An independent magazine boom has hit Singapore.
Over the past two years, at least seven new titles - including Staple, Sand and The Ideology - have emerged at local newsstands and online stores.
These home-grown "zines" - magazines that are typically self-published, with a small circulation and usually not-for-profit - cover topics ranging from global social issues to the creative industry here.
Their readers include design students, creative professionals and tourists interested in made-in- Singapore products.
The vast amount of information online, which tend to skim over topics, say the zine founders, has prompted readers to turn to print.
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Staple co-founder Emily Tay, 22, says the biannual zine that launched last Augustwas inspired by a conversation she and three friends had about the state of youth. They wondered, for instance, if the experience of youth is the same globally. The quartet pooled together about $10,000, with the help of a government grant, to self-publish 1,000 copies of their first issue ($28).
"We thought a socio-cultural magazine could serve as a platform to provide alternative perspectives," says Ms Tay. "Without the distraction of hyperlinks and advertisements, readers can grasp a more in-depth understanding of the issues discussed."
Print, says The Ideology founder Eve Yeo, still has its allure. The 27-year-old, who spent $1,000 to launch the annual zine in September 2015, says: "There's a formality in print. You can feel a page, the paper. Unlike the screen, print has multi-sensory elements that register a greater imprint on the brain."
The first issue of The Ideology, which focuses on topics such as collective thought and solidarity, had a print-run of 100. It was published in Britain as part of Ms Yeo's master's thesis.
The second issue ($19) in January this year had a print-run of 1,500.
Ms Yeo juggles managing the zine with her full-time job as a teaching assistant at the National University of Singapore.
The biannual Sand, which launched in December last year, was about filling a gap in the market. Founder Ms Racy Lim, 22, says: "There were very few magazines in Singapore that I knew of that extensively documented what life is like as a creative in Singapore."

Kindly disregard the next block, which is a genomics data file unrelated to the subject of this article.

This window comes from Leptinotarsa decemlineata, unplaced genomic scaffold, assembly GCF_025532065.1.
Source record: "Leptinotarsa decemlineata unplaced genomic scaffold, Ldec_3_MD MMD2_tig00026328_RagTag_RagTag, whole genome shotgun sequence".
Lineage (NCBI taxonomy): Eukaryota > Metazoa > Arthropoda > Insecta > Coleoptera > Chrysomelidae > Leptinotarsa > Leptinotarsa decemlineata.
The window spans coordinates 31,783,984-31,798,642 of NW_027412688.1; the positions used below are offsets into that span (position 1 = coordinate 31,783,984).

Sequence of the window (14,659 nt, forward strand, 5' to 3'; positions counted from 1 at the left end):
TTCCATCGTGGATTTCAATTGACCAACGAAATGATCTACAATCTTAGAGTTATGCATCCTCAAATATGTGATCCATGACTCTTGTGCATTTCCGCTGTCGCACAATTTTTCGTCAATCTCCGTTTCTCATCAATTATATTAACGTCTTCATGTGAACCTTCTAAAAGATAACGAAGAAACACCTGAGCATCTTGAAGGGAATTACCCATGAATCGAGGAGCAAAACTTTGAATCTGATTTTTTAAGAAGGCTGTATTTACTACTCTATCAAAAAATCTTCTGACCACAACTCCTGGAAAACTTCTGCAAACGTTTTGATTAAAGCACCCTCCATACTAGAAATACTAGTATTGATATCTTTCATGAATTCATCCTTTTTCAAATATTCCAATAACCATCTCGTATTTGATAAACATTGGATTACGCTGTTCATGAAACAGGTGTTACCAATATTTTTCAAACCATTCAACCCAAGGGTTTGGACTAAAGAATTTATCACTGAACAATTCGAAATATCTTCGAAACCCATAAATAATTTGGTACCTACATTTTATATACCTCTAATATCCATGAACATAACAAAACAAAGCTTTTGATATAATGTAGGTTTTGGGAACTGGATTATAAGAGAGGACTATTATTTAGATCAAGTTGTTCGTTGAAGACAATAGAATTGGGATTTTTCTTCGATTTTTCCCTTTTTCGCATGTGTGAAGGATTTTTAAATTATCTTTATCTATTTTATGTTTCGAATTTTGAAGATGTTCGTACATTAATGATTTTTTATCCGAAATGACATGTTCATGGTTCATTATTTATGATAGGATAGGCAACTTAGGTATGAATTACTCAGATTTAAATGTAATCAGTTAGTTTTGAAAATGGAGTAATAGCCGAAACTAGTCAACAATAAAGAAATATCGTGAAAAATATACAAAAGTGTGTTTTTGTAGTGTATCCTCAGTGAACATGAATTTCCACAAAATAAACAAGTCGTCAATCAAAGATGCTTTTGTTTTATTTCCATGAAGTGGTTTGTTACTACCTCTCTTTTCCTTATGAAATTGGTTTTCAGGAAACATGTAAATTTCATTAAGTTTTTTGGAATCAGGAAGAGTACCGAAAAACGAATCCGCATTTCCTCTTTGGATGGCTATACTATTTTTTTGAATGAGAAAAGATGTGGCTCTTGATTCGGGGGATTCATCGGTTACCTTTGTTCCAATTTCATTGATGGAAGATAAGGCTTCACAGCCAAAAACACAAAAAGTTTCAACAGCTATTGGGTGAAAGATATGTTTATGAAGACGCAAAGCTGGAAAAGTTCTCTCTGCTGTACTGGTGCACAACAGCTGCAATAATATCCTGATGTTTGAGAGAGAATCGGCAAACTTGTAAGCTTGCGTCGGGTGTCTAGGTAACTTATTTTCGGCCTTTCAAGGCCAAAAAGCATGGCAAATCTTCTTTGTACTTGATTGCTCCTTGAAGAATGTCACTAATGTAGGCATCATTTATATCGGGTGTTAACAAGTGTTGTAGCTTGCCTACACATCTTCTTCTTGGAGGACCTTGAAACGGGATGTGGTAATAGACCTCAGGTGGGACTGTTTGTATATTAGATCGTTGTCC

Unable to find the content that she wanted in existing zines, the undergraduate started Sand with $4,000 to give readers an insight into the workings of the local creative community. Her 140-page zine costs $26 and is carried at various retailers here.
The three magazines will be showcased at Singapore Art Book Fair next weekend. Other new zines include Mynah, The Local Rebel, A Month In Seoul and XMAG, which will be launching in July.
Independent publishing in Singapore, says Ms Yeo, has room to grow. Compared to the launch of The Ideology in Britain, the reception to her zine was much more subdued here, she says. "In the UK, there were many small independent book fairs and there is this great creative atmosphere. However, in Singapore, there's still a lot of apprehension towards local names."
Events here such as the book fair, in its fourth year, provide local titles with a platform.
The annual event will have 44 exhibitors this year, up from 34 last year.
"The creative energy in Singapore is shifting and it gives independent zine makers more confidence to put their works out there," says Ms Renee Ting, 25, the book fair's festival director.
If one doubts that local titles can match up to global ones, they need look no further than home-grown RUBBISH FAMzine.
The biannual publication, by Singaporean couple Pann and Claire Lim, and their children, Renn, 13, and Aira, 10, is a constant sell-out ($50). It has also garnered critical acclaim and won several prestigious international design awards.
The zine, which is sold in BooksActually, touches on topics close to the family's heart, including their adventures in Japan and love for food.
Mr Lim says: "We have always believed that if we put out an issue that is strong in idea, authentic in content creation and as interesting as possible, the readers will be there."